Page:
Thursday, December 18, 2008
The end of innocence
In 1963 an English teacher, who considered passion more important than protocol, smuggled me and a few of his other 14 year old students into a cinema to see a '16' rated film. The newly-released Lord of the Flies was directed by Peter Brook and filmed on a very low budget. It brilliantly transferred William Golding's novel, which we were studying for 'O' Level English, to the screen, and went on to become a classic of the cinema. The DVD of Lord of the Flies, which restores Tom Hollyman's stunning black and white photography to its original glory (images above and below), is essential viewing.
A bonus on the DVD is the optional commentary by Peter Brook and his production team, which was recorded in 2000. But in the 90 minute commentary there is not one single mention of the music score which, with its repetition of the Kyrie Eleison motif, is an integral part of the film. The music for Lord of the Flies was written by Raymond Leppard. It is his best known score, but his other film credits include the music for Laughter in the Dark, and Hotel New Hampshire.
Leppard, who is now 81, was a central figure in the 1960s revival of baroque music, and in particular baroque opera. His approach was musical and scholarly but it avoided the 'brown rice and sandals' approach that infused early music of the time. His 1973 recording of Bach's harpsichord concertos plays as I write. The non-period instrument English Chamber Orchestra accompany Andrew Davis, Philip Ledger, Blandine Verlet and Leppard himself at the harpsichords. Raymond Leppard's repertoire is wide-ranging, and also includes Britten and Nicholas Maw.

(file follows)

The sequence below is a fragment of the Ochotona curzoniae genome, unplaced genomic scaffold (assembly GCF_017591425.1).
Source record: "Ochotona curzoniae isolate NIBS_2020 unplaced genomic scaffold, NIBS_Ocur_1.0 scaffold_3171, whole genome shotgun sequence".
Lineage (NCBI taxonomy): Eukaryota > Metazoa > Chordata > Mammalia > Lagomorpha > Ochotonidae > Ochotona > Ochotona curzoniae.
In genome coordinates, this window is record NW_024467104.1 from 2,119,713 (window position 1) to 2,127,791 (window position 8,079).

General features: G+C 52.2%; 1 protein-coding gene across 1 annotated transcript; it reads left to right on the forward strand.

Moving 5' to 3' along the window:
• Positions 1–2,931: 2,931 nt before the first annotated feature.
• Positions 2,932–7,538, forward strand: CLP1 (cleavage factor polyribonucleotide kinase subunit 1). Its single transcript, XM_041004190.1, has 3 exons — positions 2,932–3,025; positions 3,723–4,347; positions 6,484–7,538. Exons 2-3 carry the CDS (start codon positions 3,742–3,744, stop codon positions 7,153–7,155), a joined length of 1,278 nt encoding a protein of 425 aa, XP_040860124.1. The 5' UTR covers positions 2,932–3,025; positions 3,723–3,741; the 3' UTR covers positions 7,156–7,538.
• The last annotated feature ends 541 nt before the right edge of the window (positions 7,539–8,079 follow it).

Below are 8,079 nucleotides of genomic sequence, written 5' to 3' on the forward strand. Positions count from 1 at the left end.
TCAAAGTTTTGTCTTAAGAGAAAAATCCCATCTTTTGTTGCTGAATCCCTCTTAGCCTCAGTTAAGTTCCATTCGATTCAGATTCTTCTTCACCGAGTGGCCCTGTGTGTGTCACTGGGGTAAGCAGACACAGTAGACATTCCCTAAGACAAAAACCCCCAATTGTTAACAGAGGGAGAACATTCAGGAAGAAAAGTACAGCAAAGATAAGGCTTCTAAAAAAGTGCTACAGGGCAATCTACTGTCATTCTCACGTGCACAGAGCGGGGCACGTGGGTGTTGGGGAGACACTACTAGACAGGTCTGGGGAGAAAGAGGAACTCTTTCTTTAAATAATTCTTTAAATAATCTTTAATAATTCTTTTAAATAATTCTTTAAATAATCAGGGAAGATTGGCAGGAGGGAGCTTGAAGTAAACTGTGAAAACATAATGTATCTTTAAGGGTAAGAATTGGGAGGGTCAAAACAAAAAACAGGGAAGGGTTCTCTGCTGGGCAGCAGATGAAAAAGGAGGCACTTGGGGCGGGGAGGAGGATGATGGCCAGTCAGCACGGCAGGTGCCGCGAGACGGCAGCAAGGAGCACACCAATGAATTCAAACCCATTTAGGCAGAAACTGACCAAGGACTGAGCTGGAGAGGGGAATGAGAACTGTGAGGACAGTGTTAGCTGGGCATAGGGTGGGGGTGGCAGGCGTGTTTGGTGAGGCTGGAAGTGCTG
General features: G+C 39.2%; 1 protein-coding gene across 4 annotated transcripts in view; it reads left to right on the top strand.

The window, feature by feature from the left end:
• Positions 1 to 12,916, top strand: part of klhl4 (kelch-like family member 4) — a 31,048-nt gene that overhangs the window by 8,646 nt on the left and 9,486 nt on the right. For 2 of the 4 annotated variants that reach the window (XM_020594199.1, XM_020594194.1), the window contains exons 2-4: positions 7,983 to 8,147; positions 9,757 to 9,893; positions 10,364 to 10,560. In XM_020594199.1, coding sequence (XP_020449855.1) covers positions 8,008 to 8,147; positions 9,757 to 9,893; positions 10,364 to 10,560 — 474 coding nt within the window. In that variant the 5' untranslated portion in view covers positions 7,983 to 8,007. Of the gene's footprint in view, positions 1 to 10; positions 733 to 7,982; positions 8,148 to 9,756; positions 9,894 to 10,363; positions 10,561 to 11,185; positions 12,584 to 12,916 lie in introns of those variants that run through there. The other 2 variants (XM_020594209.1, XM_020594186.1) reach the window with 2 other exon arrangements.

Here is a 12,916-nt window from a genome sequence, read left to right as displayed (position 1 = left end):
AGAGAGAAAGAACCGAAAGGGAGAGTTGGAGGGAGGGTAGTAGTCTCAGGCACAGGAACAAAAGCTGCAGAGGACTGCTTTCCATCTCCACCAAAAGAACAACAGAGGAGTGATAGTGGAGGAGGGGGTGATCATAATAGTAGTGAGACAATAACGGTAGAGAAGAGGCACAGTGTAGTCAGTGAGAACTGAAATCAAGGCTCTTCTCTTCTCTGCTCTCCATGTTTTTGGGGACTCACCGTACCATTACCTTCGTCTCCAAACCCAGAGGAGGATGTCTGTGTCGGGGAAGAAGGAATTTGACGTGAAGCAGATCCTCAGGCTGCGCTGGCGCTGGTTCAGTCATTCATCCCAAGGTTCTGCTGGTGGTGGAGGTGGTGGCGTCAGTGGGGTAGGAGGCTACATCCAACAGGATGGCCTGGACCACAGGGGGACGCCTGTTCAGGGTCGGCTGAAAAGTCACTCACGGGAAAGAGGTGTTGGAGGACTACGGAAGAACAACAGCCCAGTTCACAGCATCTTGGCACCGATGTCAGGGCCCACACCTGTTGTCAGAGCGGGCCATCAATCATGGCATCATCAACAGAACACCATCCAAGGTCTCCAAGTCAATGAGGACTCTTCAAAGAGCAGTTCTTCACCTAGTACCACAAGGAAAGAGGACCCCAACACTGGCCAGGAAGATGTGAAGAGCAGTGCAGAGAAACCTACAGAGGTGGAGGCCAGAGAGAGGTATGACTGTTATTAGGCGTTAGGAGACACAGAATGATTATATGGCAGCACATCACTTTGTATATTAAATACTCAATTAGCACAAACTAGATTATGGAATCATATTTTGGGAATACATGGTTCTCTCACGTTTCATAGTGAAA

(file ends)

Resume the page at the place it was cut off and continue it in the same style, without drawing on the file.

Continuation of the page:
In the 1980s Raymond Leppard became disillusioned with musical life in Britain and developed his career elsewhere, including 14 years as music director of the Indianapolis Symphony Orchestra. But sadly the second part of his career has never quite matched his achievements of the 1960s. The DVD of Lord of the Flies is well worth seeking out. Not just as a masterpiece of cinematic direction, but also as a unique document celebrating a prodigous musical talent.
A journey through that 1960s revival of Baroque music here.
The DVD of Lord of the Flies was borrowed from Norwich Library Services, who, thankfully, still just manage to keep passion ahead of protocol. The Philips CD of the Bach harpsichord concertos dates back to the early days of the compact disc and was, I recall, bought in Edinburgh in the late 1980s - it now seems to be deleted. Images are from the DVD sleeve. Any copyrighted material on these pages is included as "fair use", for the purpose of study, review or critical analysis only, and will be removed at the request of copyright owner(s). Report broken links, missing images and errors to - overgrownpath at hotmail dot co dot uk